Sharing is good for a sicocial network, it enhances interactions between users/friends thus creat more value for the users. However, since we are in information exploding era, we often find it hard to manage the huge amout of information.
In the traditoinal social network system like facebook, information will shared between you and another user if you allow him/her to be” a friend” with you on facebook. You’ll see the shared information on facebook about him/her even if you don’t care about him/her too much. Which means, you’ll get many useless and meaningless information on face, unless u change some settings. However, in Google+, there’s no such a thing called “friendship”. U only need to “follow” the people you want to follow. What’s more, as is shown in the video, Google+ makes it easier to classify people who u follow into different categories. It helps users to categorise people who common interests with them. For example, the cars owners, the clubbers and so on. This funtion helps uers to get only the information that they are interested in. This is an advantage of Google+’s srategy.
I’m not sure how I feel about google+. I was really excited when it first launched because it seemed like such a good idea and a good ‘fix’ to all of the privacy issues that Facebook has. However after hearing Joshua give some insightful feedback during class the other day, I realize that network effects makes a big difference on whether a platform will be successful (i.e. google plus limits sharing and thus network effects are not as great as FB). Although I have a google+ account and I love the interface, I’m not motivated to go on it too much because none of my friends are congregating on google+. It will be interesting to see whether google+ ends up being successful or whether it will have the same fate as google wave!
Exactly Connie. What you get in a social media like that, is not look and feel, and I would say, is not even some privacy bug fixes based on a retrospective insight into your competition. What you get is the entire network effect of your circles. A new fancy (Google-style) look and feel with some privacy consideration fixes is something you happily give away in favor of a huge community of friends you have already built-up, unless you have good reasons. We are here to share after all, not to constantly fear for privacy and play “hide and seek” with our associates!
I think Circle is the best feature of Google+. Pretty simple and intuitive. Hmmm makes me wonder iPod click wheel might have been the inspiration
I want to take the opportunity and ask a question arose to me: Which one is harder to engineer and manage in social media settings? Inbound flow of information or outbound flow? In order to be qualified as an information overload (preceding privacy issues), which one is more challenging to address?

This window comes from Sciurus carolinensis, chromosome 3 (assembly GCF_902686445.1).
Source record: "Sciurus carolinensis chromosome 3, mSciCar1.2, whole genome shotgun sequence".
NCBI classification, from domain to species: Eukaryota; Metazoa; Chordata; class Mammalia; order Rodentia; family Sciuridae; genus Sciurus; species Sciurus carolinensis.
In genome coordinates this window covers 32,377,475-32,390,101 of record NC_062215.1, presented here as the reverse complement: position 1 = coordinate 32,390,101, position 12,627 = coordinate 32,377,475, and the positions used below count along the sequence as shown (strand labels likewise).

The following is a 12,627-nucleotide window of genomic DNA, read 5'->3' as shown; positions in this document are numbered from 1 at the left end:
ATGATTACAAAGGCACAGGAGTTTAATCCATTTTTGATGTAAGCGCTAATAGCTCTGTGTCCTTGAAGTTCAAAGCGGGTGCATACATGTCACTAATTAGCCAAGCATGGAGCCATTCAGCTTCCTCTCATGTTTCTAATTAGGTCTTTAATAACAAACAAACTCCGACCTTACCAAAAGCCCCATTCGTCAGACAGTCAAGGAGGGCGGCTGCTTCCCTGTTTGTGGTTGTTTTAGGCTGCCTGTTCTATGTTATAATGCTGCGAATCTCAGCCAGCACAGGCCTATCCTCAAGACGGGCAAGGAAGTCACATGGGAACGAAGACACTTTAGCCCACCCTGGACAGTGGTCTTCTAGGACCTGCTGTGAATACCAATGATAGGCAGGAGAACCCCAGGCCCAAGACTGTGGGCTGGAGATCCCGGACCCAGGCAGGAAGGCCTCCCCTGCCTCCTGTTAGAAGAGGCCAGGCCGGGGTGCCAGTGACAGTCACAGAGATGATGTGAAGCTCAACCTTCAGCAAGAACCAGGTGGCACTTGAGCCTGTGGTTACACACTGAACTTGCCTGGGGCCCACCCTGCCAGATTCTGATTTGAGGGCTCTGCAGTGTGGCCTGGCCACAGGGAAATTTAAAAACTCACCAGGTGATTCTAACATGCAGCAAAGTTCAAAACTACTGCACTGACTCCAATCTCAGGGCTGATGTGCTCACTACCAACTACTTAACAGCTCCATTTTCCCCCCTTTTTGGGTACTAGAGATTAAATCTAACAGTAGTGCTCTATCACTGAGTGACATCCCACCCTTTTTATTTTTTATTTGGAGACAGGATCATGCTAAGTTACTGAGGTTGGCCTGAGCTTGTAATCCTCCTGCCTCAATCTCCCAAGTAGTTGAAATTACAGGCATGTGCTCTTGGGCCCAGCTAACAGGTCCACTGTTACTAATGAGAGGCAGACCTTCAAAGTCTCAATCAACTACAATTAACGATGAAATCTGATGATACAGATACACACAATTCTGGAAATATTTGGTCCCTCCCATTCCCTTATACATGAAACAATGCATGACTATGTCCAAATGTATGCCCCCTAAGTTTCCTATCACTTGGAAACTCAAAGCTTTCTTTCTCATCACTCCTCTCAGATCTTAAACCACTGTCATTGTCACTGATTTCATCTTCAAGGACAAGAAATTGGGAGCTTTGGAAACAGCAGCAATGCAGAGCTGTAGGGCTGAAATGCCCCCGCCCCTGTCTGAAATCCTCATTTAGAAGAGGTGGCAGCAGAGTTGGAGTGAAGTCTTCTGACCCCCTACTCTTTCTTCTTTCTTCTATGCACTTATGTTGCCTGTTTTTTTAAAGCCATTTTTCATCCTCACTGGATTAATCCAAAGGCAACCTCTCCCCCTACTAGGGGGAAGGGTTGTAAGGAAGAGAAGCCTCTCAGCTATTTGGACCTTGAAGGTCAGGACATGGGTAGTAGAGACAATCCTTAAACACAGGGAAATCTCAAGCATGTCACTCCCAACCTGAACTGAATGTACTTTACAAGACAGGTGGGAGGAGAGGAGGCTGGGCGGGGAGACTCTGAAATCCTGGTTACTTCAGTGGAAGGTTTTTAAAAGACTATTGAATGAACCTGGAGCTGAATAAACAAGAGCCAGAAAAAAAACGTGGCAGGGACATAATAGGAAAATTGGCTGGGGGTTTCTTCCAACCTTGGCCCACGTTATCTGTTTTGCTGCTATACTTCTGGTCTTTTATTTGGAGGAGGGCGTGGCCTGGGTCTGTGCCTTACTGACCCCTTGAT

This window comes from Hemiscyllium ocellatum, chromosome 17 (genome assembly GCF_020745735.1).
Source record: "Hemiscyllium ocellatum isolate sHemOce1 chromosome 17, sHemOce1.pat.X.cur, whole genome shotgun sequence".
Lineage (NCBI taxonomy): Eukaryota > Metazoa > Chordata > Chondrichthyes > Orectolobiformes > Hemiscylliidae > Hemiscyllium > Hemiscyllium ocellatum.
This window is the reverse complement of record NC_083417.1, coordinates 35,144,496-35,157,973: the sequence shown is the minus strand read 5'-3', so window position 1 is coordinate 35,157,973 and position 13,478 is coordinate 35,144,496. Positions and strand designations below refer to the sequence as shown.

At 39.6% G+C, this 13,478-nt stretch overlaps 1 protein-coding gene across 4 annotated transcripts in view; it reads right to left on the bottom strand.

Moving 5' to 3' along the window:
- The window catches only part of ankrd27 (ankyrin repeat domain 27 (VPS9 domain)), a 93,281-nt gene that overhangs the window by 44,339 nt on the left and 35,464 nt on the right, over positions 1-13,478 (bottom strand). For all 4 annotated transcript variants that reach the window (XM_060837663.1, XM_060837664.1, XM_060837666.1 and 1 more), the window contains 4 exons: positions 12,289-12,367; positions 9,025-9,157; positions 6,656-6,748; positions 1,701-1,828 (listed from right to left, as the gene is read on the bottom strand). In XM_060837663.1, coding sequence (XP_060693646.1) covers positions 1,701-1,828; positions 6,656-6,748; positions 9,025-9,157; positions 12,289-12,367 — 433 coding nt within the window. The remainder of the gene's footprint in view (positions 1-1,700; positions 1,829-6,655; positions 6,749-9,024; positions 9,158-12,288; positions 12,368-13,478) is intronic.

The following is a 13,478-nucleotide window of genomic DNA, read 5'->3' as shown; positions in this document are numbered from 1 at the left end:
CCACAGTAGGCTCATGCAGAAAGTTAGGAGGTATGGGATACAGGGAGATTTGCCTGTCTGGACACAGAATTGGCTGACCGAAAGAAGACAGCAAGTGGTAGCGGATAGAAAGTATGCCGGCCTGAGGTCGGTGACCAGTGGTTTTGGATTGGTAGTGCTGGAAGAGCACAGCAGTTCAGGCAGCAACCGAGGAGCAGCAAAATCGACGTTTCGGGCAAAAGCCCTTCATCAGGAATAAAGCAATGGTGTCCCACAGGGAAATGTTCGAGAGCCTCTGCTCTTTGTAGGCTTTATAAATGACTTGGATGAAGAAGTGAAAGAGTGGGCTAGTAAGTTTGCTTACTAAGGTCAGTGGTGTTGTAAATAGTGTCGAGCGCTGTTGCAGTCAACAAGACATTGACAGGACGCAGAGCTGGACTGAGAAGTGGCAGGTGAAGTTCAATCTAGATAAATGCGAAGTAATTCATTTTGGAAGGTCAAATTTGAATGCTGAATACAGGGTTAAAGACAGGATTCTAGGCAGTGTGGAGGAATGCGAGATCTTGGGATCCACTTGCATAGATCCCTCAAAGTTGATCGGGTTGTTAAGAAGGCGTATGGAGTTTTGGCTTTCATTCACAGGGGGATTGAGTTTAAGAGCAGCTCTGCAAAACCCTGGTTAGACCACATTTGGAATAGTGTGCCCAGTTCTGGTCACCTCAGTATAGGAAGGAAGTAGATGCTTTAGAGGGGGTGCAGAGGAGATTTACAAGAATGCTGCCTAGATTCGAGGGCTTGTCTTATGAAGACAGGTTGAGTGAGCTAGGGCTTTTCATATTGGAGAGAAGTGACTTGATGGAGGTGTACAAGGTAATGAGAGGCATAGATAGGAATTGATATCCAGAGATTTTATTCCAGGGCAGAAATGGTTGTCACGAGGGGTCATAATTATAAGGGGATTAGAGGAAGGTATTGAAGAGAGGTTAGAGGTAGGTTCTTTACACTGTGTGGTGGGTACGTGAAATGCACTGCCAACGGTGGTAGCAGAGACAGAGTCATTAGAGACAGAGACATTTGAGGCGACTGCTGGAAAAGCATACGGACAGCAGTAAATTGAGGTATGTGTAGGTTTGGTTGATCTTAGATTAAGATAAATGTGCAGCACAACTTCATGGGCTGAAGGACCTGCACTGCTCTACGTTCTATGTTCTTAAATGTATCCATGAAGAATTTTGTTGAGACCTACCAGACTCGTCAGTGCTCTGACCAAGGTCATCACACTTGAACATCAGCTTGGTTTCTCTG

My crack on this is that the problem of managing outflow of information to your circles, even if interfaces are unintuitive and hard-to-use, is still possible to be solved deterministically. You can have an interface to choose the exact people to share a certain information with (Facebook has one now). This to me sounds like solving the problem in a sound and safe manner. However its always hard to find the optimum level of inbound information sharing. You can restrict the level of information you are willing to receive from certain individuals. But its easy to over-do it, and hence loose some valueable information they might share in future. You dont know what you can expect from people, and that makes it hard to manage through filters.
Even the most comprehensive and flexible interfaces can not guarantee you finding the optimum level of restriction on information inflow. This second problem, I would then argue, is undeterminstic in its nature, and hence much harder to solve and engineer for.
Whatever happened to the first mover advantage! Having people register on to a social network is different than making them use it.
Plus, its a fact that on facebook, most people use little of the rich feature sets and have little patience for managing all the settings. In fact, most don’t even bother with them. Google+’s feature set is more organized, but also pretty highly visible. I think this turn people off more than encourage usage.
Last post. It’s amazing how effective Google’s commercials are. Maybe it’s the music and simplicity.
Here’s another Google commercial that I found to be quite appealing:
This is not a Google commercial. Its a Youtube Search Story (http://www.youtube.com/searchstories). Do you remember one of the first posts on this blog. It was a search story made by Prof. Gans for this course. It was an awesome commercial to introduce the course. Here’s the link again: